The clock has been in the works for three decades—essentially a blink of the eye in the grand scheme of things. That's because the timepiece, dreamed up by Danny Hillis
in 1989, per CNBC
, is designed to run for 10,000 years without any human intervention. Hillis' vision was for the clock to tick once a year, for its hand to advance every 100 years, and for the cuckoo to emerge every 1,000. And it's on its way to becoming a reality, with Jeff Bezos on Tuesday sharing a video
of the construction currently underway inside a remote Texas mountain located in a desert. A post
by Bezos, who has been on board with the project for the last five years or so, calls it "a special Clock, designed to be a symbol, an icon for long-term thinking."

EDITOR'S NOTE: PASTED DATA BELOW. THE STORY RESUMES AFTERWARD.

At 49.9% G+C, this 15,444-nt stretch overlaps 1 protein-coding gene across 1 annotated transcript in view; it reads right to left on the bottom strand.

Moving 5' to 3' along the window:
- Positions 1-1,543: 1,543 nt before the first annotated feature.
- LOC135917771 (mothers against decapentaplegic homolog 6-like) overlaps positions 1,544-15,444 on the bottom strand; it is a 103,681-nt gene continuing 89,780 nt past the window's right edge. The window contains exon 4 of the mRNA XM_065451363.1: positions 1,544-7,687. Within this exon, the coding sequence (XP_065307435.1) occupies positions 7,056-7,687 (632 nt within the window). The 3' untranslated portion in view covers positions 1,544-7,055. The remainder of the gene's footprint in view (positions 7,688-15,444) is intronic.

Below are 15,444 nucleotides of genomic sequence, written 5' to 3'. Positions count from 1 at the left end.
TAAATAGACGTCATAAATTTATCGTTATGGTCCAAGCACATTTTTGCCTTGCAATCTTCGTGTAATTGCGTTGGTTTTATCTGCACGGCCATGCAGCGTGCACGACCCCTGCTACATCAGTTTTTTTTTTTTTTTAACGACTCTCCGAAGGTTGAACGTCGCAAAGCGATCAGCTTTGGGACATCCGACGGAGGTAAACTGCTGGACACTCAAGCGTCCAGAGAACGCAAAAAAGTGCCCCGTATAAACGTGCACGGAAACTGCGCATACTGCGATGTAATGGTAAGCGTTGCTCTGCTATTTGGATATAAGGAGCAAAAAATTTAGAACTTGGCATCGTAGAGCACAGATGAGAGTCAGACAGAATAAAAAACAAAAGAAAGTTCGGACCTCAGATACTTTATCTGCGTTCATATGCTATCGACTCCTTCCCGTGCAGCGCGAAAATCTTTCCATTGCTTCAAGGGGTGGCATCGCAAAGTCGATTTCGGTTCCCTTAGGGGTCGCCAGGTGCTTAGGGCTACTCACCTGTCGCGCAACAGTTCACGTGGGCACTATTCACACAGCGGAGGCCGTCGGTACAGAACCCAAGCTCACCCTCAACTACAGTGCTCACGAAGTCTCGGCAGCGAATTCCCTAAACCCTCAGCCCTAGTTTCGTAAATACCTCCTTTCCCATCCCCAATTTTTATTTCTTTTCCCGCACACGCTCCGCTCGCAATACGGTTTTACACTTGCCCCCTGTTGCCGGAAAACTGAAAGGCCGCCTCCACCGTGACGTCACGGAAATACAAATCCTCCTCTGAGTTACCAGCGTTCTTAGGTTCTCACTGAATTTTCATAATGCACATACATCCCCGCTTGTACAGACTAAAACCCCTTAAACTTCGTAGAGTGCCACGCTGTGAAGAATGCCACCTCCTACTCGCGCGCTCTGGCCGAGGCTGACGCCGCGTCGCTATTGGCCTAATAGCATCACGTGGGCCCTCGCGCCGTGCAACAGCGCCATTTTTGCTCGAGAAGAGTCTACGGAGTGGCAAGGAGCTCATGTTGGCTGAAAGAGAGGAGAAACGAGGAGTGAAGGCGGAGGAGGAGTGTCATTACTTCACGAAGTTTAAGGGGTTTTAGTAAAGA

As for a completion date, Bezos just vaguely says the clock won't be finished until "many years into the future." Those who want to visit it once it's done can email a blank message to firstname.lastname@example.org, which will put you on the "Clock Interest" list. It may not be a journey for the casual daytripper, though. Bezos writes that it's a multiple-hour drive from the nearest airport, and "the foot trail to the Clock is rugged, rising almost 2,000 feet above the valley floor." The BBC reports the land where the clock is being built is owned by Bezos, and notes that it'll be powered by the Earth's thermal cycles. Another famous name on board: Brian Eno, who has created a mechanical melody generator that will generate a unique chime sequence for each day of the 10,000-year period. (Read more clock stories.)